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Omen Longboards started with the Carbon Matrix, which was the collaboration between a bunch of local Seattle skaters including Nate Blackburn and Trevor Preston. Omen didn’t have a physical location at the time, so the Matrix was outsourced to a local company. Due to the relatively low price tag (compared to other carbon boards) Omen gained some notoriety pretty quickly. After a little under a year, Omen procured space in a north Seattle garage and started producing the first Pike prototypes.

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Longboarders Skate to Support: Komen Breast Cancer Foundation

Submitted by admin on July 3, 2012 – 4:59 PM
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At about noon today, three teens on longboards will roll into downtown New London. That may not sound so unusual, given that there’s no shortage of skateboard enthusiasts in the city. But these three standout because they’ve come all the way from Old Orchard Beach, Maine, as part of an eight-day, 300-mile trip that won’t end until they hit Times Square in New York City.

And along the way, they’re raising money for the Susan G. Komen Breast Cancer Foundation.

This isn’t the first time that Connor Reeves, 18, Jacob Weese, 18, and Ethan Johnson, 17, have embarked on such an endeavor. Last year they rode their longboards 150 miles around their home state of Maine and managed to raise $4,200 for the cause selling bracelets and bumper stickers. But this year’s trip is even more ambitious in terms of both distance and fundraising.This isn’t the first time that Connor Reeves, 18, Jacob Weese, 18, and Ethan Johnson, 17, have embarked on such an endeavor. Last year they rode their longboards 150 miles around their home state of Maine and managed to raise $4,200 for the cause selling bracelets and bumper stickers. But this year’s trip is even more ambitious in terms of both distance and fundraising.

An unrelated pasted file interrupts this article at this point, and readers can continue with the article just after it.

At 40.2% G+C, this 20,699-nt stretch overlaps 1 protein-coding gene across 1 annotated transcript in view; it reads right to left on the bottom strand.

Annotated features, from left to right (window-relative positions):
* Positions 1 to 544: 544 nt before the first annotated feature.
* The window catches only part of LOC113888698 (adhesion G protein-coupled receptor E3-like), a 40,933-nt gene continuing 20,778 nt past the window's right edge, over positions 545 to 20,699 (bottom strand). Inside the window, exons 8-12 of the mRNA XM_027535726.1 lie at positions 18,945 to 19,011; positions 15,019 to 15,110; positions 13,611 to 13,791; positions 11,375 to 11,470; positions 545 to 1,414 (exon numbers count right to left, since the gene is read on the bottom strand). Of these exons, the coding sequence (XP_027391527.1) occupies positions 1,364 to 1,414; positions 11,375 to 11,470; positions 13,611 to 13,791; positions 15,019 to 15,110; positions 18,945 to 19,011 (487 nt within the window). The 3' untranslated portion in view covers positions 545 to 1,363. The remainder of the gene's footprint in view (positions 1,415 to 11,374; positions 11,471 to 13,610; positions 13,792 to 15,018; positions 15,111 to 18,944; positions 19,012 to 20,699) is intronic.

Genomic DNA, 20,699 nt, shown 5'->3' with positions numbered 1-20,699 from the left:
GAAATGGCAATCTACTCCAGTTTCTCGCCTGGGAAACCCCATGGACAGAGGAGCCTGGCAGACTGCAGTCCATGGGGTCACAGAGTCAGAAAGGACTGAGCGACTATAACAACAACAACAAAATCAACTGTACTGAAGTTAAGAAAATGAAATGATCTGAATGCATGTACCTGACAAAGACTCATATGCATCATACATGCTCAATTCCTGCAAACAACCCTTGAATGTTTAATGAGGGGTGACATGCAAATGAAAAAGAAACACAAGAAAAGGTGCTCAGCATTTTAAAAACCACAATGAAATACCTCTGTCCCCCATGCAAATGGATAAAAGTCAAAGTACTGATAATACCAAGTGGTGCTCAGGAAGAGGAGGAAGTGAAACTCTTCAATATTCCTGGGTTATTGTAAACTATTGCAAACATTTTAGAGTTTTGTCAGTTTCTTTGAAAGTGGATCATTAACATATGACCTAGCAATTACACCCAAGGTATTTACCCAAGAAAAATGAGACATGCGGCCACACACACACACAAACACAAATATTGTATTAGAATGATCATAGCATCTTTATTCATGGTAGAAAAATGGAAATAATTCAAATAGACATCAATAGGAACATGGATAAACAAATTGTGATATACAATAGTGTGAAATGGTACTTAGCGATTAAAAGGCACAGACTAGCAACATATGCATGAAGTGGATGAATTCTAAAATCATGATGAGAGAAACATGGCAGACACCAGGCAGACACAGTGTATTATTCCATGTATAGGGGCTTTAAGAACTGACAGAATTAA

“We’d be really disappointed if we didn’t pass our goal of last year,” said Johnson.

The teens–who hail from Skowhegan, Maine–set out on June 26 and, as of last night, had made it as far as Plainfield, Conn.

“We’ve done around 200 miles so far,” said Johnson. “We’ve got 112 to go.”

Today will be the longest day of the journey. Their trip from Plainfield to New London is about 26 miles, which the teens are planning to do in about four-and-a-half hours. If they start at 7:30 a.m. as planned, that will put them in New London by noon.

“If it’s flat, we’ll usually go around 10 mph, which means Connor, our fearless leader, will go about 12 mph!” said Johnson.

From New London, they plan to catch the ferry to Orient Point, Long Island, and then they’ll ride their longboards 20 more miles to Mattituck. So far, Reeves said, the trip has been going pretty much according to plan, although it’s not always a comfortable experience.

“It’s been raining [some days] and [yesterday] it was 90 degrees, so that was pretty rough,” he said.

The teens, however, remain undaunted.

They decided to ride for this particular cause because Weese’s aunt has breast cancer. The reception they’re received so far has varied, Reeves said. People who know someone with breast cancer have been very supportive. Passing motorists not so much.


Seeing three skateboarders trucking down the road with pink backpacks bearing the slogan, “Boarding for Boobies,” (which is emblazoned on the bumper stickers and bracelets that they’re selling) may have something to do with that. Apparently, it’s not a slogan that instantly registers with people who aren’t well-acquainted with breast cancer. The bracelets, however, are selling well at $5 apiece.

“We started out with 300 bracelets and now we have 40 or 50 left,” said Johnson.

Although they’re not doing a traditional sponsored ride, the three teens are encouraging people to show their support by making donations to the Susan G. Komen Breast Cancer Foundation. In the meantime, they’re just enjoying the ride.

“The toughest thing is the heat and then looking at a hill we’re going to have to walk up,” said Johnson. “The coolest thing is getting in at night and touring New England on a longboard!”

If you’d like to follow their progress and see how the trip ends, you can check them out on Facebook. If you head down to the ferry dock at about noon, you can wish them a bon voyage and perhaps pick up a bracelet or bumper sticker. It’s all for a good cause.

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